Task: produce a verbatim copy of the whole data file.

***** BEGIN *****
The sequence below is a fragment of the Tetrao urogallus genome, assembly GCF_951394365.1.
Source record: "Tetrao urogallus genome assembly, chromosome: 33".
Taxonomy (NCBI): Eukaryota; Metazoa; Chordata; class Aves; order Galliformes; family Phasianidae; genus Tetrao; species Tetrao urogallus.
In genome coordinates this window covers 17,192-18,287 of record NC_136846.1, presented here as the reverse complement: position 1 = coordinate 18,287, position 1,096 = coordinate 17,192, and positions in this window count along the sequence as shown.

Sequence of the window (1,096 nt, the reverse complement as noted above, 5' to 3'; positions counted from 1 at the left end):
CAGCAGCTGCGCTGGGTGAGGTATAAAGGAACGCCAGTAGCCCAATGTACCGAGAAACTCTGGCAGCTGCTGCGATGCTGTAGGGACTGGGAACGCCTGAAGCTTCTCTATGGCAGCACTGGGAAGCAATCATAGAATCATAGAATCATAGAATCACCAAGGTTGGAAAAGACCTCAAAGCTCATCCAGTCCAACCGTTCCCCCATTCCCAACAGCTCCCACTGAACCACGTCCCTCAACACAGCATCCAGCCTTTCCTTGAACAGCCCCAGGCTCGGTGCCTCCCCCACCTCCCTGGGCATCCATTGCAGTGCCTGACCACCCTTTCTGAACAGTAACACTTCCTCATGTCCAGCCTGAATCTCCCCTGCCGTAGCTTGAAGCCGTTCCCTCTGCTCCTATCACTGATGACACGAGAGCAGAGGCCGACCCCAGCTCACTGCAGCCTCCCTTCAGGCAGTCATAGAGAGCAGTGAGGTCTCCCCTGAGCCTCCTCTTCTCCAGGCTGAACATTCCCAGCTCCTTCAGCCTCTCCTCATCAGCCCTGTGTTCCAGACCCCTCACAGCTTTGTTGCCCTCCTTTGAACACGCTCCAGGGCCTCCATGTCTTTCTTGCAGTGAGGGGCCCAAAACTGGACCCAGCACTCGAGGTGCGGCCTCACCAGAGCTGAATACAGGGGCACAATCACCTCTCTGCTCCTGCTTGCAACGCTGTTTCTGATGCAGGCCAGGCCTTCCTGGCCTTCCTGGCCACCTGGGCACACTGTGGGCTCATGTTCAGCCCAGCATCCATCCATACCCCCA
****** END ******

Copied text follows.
The sequence below is a fragment of the Tetrao urogallus genome, assembly GCF_951394365.1.
Source record: "Tetrao urogallus genome assembly, chromosome: 33".
Taxonomy (NCBI): Eukaryota; Metazoa; Chordata; class Aves; order Galliformes; family Phasianidae; genus Tetrao; species Tetrao urogallus.
In genome coordinates this window covers 17,192-18,287 of record NC_136846.1, presented here as the reverse complement: position 1 = coordinate 18,287, position 1,096 = coordinate 17,192, and positions in this window count along the sequence as shown.

Sequence of the window (1,096 nt, the reverse complement as noted above, 5' to 3'; positions counted from 1 at the left end):
CAGCAGCTGCGCTGGGTGAGGTATAAAGGAACGCCAGTAGCCCAATGTACCGAGAAACTCTGGCAGCTGCTGCGATGCTGTAGGGACTGGGAACGCCTGAAGCTTCTCTATGGCAGCACTGGGAAGCAATCATAGAATCATAGAATCATAGAATCACCAAGGTTGGAAAAGACCTCAAAGCTCATCCAGTCCAACCGTTCCCCCATTCCCAACAGCTCCCACTGAACCACGTCCCTCAACACAGCATCCAGCCTTTCCTTGAACAGCCCCAGGCTCGGTGCCTCCCCCACCTCCCTGGGCATCCATTGCAGTGCCTGACCACCCTTTCTGAACAGTAACACTTCCTCATGTCCAGCCTGAATCTCCCCTGCCGTAGCTTGAAGCCGTTCCCTCTGCTCCTATCACTGATGACACGAGAGCAGAGGCCGACCCCAGCTCACTGCAGCCTCCCTTCAGGCAGTCATAGAGAGCAGTGAGGTCTCCCCTGAGCCTCCTCTTCTCCAGGCTGAACATTCCCAGCTCCTTCAGCCTCTCCTCATCAGCCCTGTGTTCCAGACCCCTCACAGCTTTGTTGCCCTCCTTTGAACACGCTCCAGGGCCTCCATGTCTTTCTTGCAGTGAGGGGCCCAAAACTGGACCCAGCACTCGAGGTGCGGCCTCACCAGAGCTGAATACAGGGGCACAATCACCTCTCTGCTCCTGCTTGCAACGCTGTTTCTGATGCAGGCCAGGCCTTCCTGGCCTTCCTGGCCACCTGGGCACACTGTGGGCTCATGTTCAGCCCAGCATCCATCCATACCCCCA